STALL holders in Spilsby have welcomed new plans designed to rejuvenate the town’s weekly market but believe more work is needed to attract fresh traders.
East Lindsey District Council has announced a series of changes to the way its markets are run in the hope they will become more popular with shoppers while providing new opportunities for entrepreneurs.
Portfolio holder for the economy Coun Craig Leyland said: “With the changes we’re implementing we hope to make the markets a better place to shop and a place people want to visit each week.
“It is really important we create new business opportunities and we hope that entrepreneurs will recognise the opportunity presented by the markets and use them as a platform to grow from.”
The changes, due for a launch coinciding with the Queen’s Diamond Jubillee, include increased promotion and advertising both locally and further afield, aesthetic improvements involving uniformed stall canopy designs and discounts for regular stall holders.
Len Evans, a fruit and veg stall holder at Spilsby Market, has welcomed any changes to breathe life into the town’s Monday market, which he feels is ‘dead on its feet’.
“Nobody is doing enough for the markets at the moment so if the council is going to start promoting us, that’s fantastic and the canopies will look brilliant,” he said.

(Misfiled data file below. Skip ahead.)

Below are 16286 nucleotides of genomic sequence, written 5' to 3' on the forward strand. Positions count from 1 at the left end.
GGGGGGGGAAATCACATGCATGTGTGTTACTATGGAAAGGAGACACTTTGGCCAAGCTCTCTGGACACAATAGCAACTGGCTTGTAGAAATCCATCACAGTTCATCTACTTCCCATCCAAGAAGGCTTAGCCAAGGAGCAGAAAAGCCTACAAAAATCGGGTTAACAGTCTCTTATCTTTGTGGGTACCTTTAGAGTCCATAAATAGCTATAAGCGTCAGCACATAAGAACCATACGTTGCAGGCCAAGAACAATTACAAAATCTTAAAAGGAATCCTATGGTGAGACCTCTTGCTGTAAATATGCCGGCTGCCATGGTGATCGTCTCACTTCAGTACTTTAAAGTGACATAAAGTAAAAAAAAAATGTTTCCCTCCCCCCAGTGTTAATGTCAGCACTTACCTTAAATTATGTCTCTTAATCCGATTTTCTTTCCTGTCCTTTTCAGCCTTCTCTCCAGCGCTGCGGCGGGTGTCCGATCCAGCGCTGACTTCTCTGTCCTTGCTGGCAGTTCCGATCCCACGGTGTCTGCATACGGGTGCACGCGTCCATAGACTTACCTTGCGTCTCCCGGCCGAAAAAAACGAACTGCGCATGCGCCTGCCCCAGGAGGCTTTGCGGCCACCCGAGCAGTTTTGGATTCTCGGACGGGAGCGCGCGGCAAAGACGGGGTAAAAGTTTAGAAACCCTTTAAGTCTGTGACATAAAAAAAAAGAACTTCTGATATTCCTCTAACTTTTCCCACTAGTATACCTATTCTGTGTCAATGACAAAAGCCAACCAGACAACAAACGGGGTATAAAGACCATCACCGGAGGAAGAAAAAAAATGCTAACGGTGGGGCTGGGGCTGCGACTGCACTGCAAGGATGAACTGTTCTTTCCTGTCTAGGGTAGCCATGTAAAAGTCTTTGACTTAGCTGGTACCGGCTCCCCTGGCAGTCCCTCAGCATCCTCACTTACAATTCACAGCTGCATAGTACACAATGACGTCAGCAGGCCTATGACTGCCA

However additional plans to relax regulations which currently restrict each market to one or two stall holders selling the same goods have been met with a less enthusiastic response. ELDC hopes the changes will increase competitiveness between traders resulting in a greater choice for shoppers and additional opportunities for entrepreneurs.
Although Mr Evans believes such a strategy works very well in large markets such as in Boston, where he also holds a stall alongside approximately 60 other traders, he feels it inappropriate for Spilsby’s far smaller market.
“The market needs more diversity, not more of the same,” he said.
He believes a month’s free rent incentive to new stall holders would be more effective in attracting more traders and would help restore it to how it was 20 years ago when it was ‘thriving.’
At present, however, he believes ELDC is stifling new traders by telling them there are no positions available for them. He is also concerned about travel updates warning of congested traffic in market towns, which he feels significantly depletes visitor numbers.